Google, Facebook Inc and its apps WhatsApp and Instagram risk European Union privacy probes after being targeted among 19 cross-border complaints filed with regulators since tough new rules kicked in at the end of May. The EU’s top privacy enforcer Andrea Jelinek, who’s leading the group of 28 national regulators, said she and her colleagues have already started looking into the complaints that were filed since May 25, when the bloc’s General Data Protection Regulation took effect. The goal won’t be to immediately wield their new fining powers, she said in an interview with Bloomberg Television.
“The important message is that our first task is not to fine the companies, but to look if they are compliant,” she said Wednesday in the interview with Vonnie Quinn and Mark Barton. But, if companies “don’t match the provisions of the regulation, they could be fined.”
Facebook referred to its response last month when Austrian lawyer Max Schrems, a long-time foe, immediately filed complaints under the new rules accusing Google, Facebook and also WhatsApp and Instagram of forcing users to agree to new privacy policies. “We have prepared for the past 18 months to ensure we meet the requirements of the GDPR,” Erin Egan, Facebook’s chief privacy officer, said at the time. Facebook’s “work to improve people’s privacy doesn’t stop on May 25.”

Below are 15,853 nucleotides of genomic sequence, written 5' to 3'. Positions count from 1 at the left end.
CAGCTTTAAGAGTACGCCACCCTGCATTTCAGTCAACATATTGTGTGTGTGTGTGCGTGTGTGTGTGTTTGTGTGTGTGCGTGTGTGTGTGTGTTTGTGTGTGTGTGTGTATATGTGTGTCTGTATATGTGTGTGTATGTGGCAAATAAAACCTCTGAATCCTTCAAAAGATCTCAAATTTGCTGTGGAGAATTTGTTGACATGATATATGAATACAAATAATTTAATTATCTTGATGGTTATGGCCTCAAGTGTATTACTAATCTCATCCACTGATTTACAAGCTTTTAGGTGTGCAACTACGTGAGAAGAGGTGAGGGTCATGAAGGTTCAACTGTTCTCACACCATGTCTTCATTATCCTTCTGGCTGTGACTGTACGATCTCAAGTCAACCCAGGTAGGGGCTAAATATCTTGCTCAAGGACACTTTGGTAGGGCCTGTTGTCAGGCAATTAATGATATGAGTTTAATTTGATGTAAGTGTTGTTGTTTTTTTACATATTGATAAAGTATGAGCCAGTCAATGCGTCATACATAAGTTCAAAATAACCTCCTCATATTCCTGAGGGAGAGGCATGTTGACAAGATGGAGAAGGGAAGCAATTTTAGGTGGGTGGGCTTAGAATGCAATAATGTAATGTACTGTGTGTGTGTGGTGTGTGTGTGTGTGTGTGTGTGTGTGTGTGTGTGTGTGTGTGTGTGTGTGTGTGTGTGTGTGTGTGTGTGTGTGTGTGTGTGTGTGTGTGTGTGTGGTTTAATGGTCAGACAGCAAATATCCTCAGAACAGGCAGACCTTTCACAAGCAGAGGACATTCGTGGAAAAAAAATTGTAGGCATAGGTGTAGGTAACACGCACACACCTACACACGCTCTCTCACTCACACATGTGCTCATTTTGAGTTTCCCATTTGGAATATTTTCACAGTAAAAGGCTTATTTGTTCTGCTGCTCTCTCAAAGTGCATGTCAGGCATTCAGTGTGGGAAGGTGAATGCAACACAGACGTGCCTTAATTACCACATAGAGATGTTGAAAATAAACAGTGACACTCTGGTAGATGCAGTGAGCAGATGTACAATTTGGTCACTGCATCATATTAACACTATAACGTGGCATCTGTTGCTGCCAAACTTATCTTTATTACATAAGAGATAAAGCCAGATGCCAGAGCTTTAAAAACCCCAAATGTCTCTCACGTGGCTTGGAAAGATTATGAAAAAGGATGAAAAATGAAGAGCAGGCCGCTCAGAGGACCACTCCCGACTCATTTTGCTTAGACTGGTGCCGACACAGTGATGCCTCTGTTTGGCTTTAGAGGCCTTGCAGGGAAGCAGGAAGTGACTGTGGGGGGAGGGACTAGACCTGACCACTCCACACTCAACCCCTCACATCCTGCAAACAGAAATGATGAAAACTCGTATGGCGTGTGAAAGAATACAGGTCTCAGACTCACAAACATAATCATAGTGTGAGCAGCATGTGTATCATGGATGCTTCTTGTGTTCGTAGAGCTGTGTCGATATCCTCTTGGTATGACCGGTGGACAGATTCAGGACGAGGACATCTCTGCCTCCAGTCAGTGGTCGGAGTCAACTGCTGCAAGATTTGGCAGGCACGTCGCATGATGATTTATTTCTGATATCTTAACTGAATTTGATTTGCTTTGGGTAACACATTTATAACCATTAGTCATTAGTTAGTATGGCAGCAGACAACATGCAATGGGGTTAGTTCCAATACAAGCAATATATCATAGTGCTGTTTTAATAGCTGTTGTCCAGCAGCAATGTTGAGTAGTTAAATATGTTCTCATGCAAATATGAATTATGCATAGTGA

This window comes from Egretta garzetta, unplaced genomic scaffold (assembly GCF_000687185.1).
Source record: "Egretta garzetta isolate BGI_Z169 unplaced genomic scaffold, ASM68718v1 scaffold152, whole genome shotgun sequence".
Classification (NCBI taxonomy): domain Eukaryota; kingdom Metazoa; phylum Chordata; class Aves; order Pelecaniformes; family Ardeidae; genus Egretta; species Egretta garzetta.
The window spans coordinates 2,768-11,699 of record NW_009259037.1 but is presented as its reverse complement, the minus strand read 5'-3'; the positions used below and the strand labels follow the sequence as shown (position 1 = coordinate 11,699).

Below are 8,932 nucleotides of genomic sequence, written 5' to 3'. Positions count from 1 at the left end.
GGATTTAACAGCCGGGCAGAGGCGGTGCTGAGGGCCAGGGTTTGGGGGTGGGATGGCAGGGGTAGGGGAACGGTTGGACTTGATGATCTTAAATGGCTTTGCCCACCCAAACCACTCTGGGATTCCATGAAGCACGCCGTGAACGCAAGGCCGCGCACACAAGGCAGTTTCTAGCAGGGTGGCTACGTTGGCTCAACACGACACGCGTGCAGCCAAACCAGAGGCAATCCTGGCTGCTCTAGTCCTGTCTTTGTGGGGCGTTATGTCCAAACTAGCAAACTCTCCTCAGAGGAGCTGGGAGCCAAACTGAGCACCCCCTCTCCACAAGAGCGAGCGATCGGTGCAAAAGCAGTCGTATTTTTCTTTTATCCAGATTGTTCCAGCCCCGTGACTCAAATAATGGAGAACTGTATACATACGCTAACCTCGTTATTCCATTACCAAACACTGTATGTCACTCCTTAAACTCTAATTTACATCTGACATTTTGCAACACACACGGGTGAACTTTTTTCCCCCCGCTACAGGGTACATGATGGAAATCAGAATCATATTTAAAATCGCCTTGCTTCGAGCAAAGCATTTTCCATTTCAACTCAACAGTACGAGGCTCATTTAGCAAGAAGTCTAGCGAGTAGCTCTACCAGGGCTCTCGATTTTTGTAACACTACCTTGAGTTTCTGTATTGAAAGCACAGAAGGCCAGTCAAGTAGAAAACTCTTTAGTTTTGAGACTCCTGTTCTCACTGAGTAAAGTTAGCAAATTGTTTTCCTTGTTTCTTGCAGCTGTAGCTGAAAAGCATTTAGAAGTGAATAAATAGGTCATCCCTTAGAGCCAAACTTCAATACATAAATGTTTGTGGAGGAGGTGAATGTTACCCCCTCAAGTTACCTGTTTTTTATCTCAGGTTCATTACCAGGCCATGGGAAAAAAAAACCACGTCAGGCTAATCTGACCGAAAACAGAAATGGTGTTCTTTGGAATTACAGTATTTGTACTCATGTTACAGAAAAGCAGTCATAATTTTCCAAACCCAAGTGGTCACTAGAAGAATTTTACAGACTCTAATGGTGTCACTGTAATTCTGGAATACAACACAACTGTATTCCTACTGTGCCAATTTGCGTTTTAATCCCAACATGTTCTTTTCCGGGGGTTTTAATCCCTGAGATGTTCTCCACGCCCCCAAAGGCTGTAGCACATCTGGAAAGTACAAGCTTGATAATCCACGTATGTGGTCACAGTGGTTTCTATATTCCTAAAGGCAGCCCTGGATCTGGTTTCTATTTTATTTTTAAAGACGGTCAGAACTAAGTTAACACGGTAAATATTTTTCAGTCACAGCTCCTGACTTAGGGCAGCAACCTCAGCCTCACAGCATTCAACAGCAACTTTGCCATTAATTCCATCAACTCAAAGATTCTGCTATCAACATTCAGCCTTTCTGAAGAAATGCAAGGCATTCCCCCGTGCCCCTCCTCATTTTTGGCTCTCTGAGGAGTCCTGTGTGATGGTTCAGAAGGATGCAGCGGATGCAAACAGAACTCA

Google parent Alphabet Inc. didn’t immediately respond to an email seeking comment. The pressure has been increasing on firms using or processing personal data of EU citizens in the run-up to May 25. Privacy regulators across Europe now enjoy the same powers to mete out fines of as much as 4 percent of worldwide annual sales for serious violations. Jelinek stressed that she and her colleagues coordinate probes each time with the authority in the country where a targeted company has its main European base, which in the case of Facebook would be Ireland.